Many UK homeowners may have experienced difficulties with their neighbours regarding boundaries and fences. While fences are often necessary to define property limits and maintain privacy, disputes can arise when they require repair or replacement. This article explores whether you can legally make your neighbour replace their fence, and offers advice on how to approach such situations.

The Legal Framework for Fences in the UK

In the United Kingdom, there isn't a specific law stating that homeowners have an obligation to erect or replace a fence. Generally, fences are considered to be the responsibility of the homeowner whose land the fence is built on. However, there are certain exceptions and conditions that may influence this general rule.

Property Deeds and Boundary Agreements

To establish responsibility for a fence, it's important to check the property deeds or any boundary agreements previously established between neighbours. These documents may contain valuable information regarding the ownership and maintenance responsibilities of the fence. In some cases, there may be a written agreement that the responsibility for a shared fence is divided between neighbours.

Party Wall Act of 1996

Although the Party Wall Act of 1996 primarily concerns shared walls between properties, it can also apply to garden walls or fences. If a fence is considered a "party fence wall", both neighbours may have shared responsibility for the maintenance and replacement of the fence. In these cases, you may have the legal right to request your neighbour to replace their fence.

Handling Fence Disputes

If there is no definitive agreement established between neighbours, you may consider engaging in the following different methods to handle fence disputes amicably.

Discussing the Matter with Your Neighbour

A friendly, neighbourly conversation may often resolve fence disputes. Communication presents the perfect opportunity to discuss your concerns about the state of the fence, its impact on your property, and to seek a mutual agreement on how to proceed with maintenance or replacement.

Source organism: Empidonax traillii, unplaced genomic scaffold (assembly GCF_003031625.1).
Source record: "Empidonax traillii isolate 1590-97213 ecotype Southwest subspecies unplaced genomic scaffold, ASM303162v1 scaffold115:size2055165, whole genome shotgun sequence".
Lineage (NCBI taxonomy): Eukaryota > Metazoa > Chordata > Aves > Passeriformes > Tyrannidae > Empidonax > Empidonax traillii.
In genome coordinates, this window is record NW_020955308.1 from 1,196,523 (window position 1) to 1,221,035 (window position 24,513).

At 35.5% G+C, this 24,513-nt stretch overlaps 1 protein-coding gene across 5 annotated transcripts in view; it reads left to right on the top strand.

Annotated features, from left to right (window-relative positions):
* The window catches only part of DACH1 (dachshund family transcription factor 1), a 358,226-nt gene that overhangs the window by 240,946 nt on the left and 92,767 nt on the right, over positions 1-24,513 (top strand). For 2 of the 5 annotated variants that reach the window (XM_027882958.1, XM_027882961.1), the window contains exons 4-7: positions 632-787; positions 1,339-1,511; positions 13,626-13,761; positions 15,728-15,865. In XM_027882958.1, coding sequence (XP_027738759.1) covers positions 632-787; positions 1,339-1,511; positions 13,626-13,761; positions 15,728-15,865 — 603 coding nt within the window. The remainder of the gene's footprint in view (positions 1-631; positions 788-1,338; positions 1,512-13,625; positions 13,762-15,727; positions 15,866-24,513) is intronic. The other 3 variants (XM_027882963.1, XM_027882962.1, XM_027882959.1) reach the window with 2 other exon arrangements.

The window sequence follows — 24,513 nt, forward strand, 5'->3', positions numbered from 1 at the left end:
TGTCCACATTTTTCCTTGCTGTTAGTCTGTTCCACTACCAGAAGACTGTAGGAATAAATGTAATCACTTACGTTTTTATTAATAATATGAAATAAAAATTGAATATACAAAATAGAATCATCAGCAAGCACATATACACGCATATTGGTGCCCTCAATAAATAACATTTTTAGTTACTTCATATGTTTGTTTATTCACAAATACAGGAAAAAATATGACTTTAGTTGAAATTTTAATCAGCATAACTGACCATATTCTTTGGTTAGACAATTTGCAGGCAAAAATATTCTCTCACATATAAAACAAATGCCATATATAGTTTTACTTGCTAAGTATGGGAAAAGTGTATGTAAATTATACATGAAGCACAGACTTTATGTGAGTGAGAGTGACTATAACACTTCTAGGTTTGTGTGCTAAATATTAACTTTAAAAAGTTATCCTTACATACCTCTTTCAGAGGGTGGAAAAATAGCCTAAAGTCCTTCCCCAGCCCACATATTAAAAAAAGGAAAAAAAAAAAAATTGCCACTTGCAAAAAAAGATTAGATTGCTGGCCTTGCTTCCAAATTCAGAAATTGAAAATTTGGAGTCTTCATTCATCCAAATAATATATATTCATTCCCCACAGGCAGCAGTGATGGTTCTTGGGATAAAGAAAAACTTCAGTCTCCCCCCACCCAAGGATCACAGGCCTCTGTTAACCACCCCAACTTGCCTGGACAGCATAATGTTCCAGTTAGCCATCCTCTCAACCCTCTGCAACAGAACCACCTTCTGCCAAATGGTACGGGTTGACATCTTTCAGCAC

If informal discussions are insufficient to achieve resolution, mediation can be considered as a next step. Mediation involves appointing a neutral third party to help both neighbours reach an agreement that is satisfactory for both parties. Mediation can be more cost-effective and less adversarial than pursuing legal action.

Legal Action

Although not the ideal solution, involving legal counsel might be necessary as a last resort. Before taking legal action, it is wise to first consult with a solicitor to determine whether your claim has a strong legal basis. It's crucial to remember that legal proceedings often demand significant time, money, and effort—and may even strain neighbourly relations further.


In summary, forcing a neighbour to replace their fence isn't always possible or advisable. It is vital to comprehend the responsibility established in property deeds or boundary agreements, and consider alternative means of reaching an amicable resolution. By engaging in open communication, mediation, or legal action when necessary, neighbours can effectively resolve disputes and maintain a harmonious living environment.